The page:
We feel concerned because unfortunately the Prime Minister went back on his word, on this point. We all know that this government decided to team up with Guy Bertrand in a legal war which could result in denying Quebecers the right to make a decision on their future. In 1990, the Prime Minister repeated his statement of 1985 according to which Quebec has the right to separate.
Even more recently, on October 24 1995, the Prime Minister declared in the speech he delivered in Verdun on the eve of the referendum: "Next Monday we will have to decide if we are ready to abandon a country which personifies them better than any other country. Think twice before voting". This means that the Prime Minister explicitly recognized that the referendum vote was decisive. Indeed, he declared: "Think twice before voting. Next Monday we will have to decide if we are ready to break away from our country". Therefore, on the eve of the referendum, on October 24 1995, the Prime Minister repeated what he had written in 1985 and reiterated in 1990.
On October 25 1995, in his address to the nation, the Prime Minister said: "The vote on Monday will determine the future not only of Quebec but also of Canada as a whole. This is a serious and irreversible decision". Once more he recognized what he had already admitted in 1980, 1985, 1990 and on the previous day, on October 24 1995: "Canada, our country and heritage, are in danger. Breaking Canada apart or building this country, remaining Canadian or becoming foreigners, staying or leaving, those are the issues at stake in the referendum. When we make our choice, we all have the responsibility and the duty to understand the impact of our decision".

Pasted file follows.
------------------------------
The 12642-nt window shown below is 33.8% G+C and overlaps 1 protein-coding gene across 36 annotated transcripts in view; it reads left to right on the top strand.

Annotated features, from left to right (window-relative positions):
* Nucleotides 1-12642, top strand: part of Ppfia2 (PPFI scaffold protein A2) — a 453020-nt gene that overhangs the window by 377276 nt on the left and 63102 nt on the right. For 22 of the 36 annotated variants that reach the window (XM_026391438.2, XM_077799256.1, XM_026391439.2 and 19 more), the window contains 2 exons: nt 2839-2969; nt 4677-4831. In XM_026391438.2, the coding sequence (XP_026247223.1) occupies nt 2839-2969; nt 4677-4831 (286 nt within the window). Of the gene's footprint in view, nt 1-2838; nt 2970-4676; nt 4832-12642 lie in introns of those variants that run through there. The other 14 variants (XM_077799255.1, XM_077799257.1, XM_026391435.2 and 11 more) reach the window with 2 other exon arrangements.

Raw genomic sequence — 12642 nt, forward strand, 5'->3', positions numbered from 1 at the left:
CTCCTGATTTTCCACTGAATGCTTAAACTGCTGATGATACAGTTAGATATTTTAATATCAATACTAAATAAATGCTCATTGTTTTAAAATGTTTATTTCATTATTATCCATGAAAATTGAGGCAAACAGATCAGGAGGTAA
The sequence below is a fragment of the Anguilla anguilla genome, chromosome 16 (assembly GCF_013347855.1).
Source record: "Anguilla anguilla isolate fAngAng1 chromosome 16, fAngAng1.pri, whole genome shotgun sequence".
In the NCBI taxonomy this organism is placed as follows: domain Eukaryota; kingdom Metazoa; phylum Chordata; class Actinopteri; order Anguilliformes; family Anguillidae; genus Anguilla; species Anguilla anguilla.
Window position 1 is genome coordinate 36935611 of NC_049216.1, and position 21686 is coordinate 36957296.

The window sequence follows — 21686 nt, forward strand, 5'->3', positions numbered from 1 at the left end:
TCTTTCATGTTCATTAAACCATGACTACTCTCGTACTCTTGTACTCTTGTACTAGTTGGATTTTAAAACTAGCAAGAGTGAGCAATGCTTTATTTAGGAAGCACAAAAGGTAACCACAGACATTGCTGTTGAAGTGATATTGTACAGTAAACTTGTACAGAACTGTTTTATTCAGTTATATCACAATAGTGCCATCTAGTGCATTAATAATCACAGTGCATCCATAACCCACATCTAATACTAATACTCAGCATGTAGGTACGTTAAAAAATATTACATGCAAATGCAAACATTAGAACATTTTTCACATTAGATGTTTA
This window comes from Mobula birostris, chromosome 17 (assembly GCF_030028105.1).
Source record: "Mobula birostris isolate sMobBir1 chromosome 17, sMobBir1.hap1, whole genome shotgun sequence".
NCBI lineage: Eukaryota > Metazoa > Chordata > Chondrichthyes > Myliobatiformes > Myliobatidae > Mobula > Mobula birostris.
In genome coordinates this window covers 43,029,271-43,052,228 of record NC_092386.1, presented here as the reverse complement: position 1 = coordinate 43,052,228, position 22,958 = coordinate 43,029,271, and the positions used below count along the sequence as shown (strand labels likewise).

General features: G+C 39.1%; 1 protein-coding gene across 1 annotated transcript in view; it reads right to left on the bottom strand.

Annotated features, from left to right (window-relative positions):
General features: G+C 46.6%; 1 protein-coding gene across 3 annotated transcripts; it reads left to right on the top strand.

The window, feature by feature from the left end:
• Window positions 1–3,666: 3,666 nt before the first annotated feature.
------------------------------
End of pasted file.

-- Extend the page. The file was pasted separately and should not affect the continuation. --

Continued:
In the mind of the Prime Minister, therefore, a referendum in Quebec is legitimate and its results are binding. The outcome of the referendum must be respected.
The Prime Minister has the support of one of his colleagues in cabinet, the super minister of the Quebec referendum, the present Minister of Citizenship and Immigration, who said: "We have always said that Quebecers were entitled to have their say on Quebec's future inside or outside Canada. Ours is a democratic country, and we will respect the outcome of the vote". So the minister supports the Prime Minister.
In closing, since my time is running out, any doubts the Liberals may have had as to a vote in favour of this motion calling for the House's endorsement of the Prime Minister's declaration: "If we don't win, I'll respect the wishes of Quebecers and let them separate", are fading.
I will close by saying that, if it might reinforce their conviction that they must support what the Prime Minister has said, I will quote his speech to the nation on October 25, 1995.
In this last quote, the Prime Minister said, and I suggest they think about it: "My friends, we are facing a decisive moment in the history of our country. And people all across Canada know that decision lies in the hands of their fellow Canadians in Quebec".
In all that he has said since 1980, in 1985, 1990 and 1995, he has been consistent repeatedly. He has always said that Quebecers had the right to decide their future themselves and that a referendum would be decisive, binding and would change the nature of things in Canada.
Accordingly, there is no reason for the Liberal members to think the House will not endorse the statement he made in 1985. We could have taken all the ones he has made since then, but we chose 1985: "If we don't win, I'll respect the wishes of Quebecers and let them separate". We will see whether the GST is the only issue where the Prime Minister reversed himself or whether, in the constitutional matter as well, he will suddenly deny all he has said on different occasions over a very long period of time.